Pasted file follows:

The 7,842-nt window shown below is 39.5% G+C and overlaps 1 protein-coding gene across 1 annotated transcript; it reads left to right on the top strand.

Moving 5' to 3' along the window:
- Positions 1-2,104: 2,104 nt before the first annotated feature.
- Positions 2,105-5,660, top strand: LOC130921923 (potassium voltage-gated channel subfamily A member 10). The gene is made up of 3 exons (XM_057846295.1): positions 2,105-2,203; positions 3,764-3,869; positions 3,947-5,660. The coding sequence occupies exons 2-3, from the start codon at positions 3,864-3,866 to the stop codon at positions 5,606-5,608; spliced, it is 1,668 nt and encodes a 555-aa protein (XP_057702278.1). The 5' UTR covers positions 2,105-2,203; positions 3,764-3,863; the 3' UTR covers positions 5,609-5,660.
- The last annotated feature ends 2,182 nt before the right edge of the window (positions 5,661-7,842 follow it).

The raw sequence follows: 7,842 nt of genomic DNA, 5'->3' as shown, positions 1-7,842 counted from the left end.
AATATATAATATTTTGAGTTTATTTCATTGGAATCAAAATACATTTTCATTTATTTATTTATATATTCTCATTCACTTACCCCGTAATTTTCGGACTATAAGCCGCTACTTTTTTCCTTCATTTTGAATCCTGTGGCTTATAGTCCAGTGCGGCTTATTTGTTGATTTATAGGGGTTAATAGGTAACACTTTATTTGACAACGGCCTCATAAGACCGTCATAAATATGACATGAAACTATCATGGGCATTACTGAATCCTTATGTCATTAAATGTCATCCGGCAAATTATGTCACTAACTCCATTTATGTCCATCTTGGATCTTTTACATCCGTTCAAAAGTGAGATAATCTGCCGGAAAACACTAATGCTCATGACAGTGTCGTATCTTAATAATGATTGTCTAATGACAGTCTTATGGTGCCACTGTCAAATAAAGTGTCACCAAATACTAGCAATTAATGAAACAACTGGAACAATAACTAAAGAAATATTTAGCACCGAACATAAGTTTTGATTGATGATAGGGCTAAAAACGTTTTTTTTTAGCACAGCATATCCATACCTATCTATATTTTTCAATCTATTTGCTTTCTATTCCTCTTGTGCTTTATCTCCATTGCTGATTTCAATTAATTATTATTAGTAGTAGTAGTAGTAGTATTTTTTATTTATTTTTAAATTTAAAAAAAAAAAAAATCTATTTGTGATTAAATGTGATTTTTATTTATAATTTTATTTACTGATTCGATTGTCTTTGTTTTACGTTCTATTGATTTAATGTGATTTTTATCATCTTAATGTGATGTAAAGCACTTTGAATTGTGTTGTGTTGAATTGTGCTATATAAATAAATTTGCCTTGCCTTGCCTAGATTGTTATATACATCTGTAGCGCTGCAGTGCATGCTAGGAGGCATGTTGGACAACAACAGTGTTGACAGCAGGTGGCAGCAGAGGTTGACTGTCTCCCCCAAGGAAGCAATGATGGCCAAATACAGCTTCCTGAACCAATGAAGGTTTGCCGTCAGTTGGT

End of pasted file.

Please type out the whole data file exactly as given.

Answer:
The 7,842-nt window shown below is 39.5% G+C and overlaps 1 protein-coding gene across 1 annotated transcript; it reads left to right on the top strand.

Moving 5' to 3' along the window:
- Positions 1-2,104: 2,104 nt before the first annotated feature.
- Positions 2,105-5,660, top strand: LOC130921923 (potassium voltage-gated channel subfamily A member 10). The gene is made up of 3 exons (XM_057846295.1): positions 2,105-2,203; positions 3,764-3,869; positions 3,947-5,660. The coding sequence occupies exons 2-3, from the start codon at positions 3,864-3,866 to the stop codon at positions 5,606-5,608; spliced, it is 1,668 nt and encodes a 555-aa protein (XP_057702278.1). The 5' UTR covers positions 2,105-2,203; positions 3,764-3,863; the 3' UTR covers positions 5,609-5,660.
- The last annotated feature ends 2,182 nt before the right edge of the window (positions 5,661-7,842 follow it).

The raw sequence follows: 7,842 nt of genomic DNA, 5'->3' as shown, positions 1-7,842 counted from the left end.
AATATATAATATTTTGAGTTTATTTCATTGGAATCAAAATACATTTTCATTTATTTATTTATATATTCTCATTCACTTACCCCGTAATTTTCGGACTATAAGCCGCTACTTTTTTCCTTCATTTTGAATCCTGTGGCTTATAGTCCAGTGCGGCTTATTTGTTGATTTATAGGGGTTAATAGGTAACACTTTATTTGACAACGGCCTCATAAGACCGTCATAAATATGACATGAAACTATCATGGGCATTACTGAATCCTTATGTCATTAAATGTCATCCGGCAAATTATGTCACTAACTCCATTTATGTCCATCTTGGATCTTTTACATCCGTTCAAAAGTGAGATAATCTGCCGGAAAACACTAATGCTCATGACAGTGTCGTATCTTAATAATGATTGTCTAATGACAGTCTTATGGTGCCACTGTCAAATAAAGTGTCACCAAATACTAGCAATTAATGAAACAACTGGAACAATAACTAAAGAAATATTTAGCACCGAACATAAGTTTTGATTGATGATAGGGCTAAAAACGTTTTTTTTTAGCACAGCATATCCATACCTATCTATATTTTTCAATCTATTTGCTTTCTATTCCTCTTGTGCTTTATCTCCATTGCTGATTTCAATTAATTATTATTAGTAGTAGTAGTAGTAGTATTTTTTATTTATTTTTAAATTTAAAAAAAAAAAAAATCTATTTGTGATTAAATGTGATTTTTATTTATAATTTTATTTACTGATTCGATTGTCTTTGTTTTACGTTCTATTGATTTAATGTGATTTTTATCATCTTAATGTGATGTAAAGCACTTTGAATTGTGTTGTGTTGAATTGTGCTATATAAATAAATTTGCCTTGCCTTGCCTAGATTGTTATATACATCTGTAGCGCTGCAGTGCATGCTAGGAGGCATGTTGGACAACAACAGTGTTGACAGCAGGTGGCAGCAGAGGTTGACTGTCTCCCCCAAGGAAGCAATGATGGCCAAATACAGCTTCCTGAACCAATGAAGGTTTGCCGTCAGTTGGT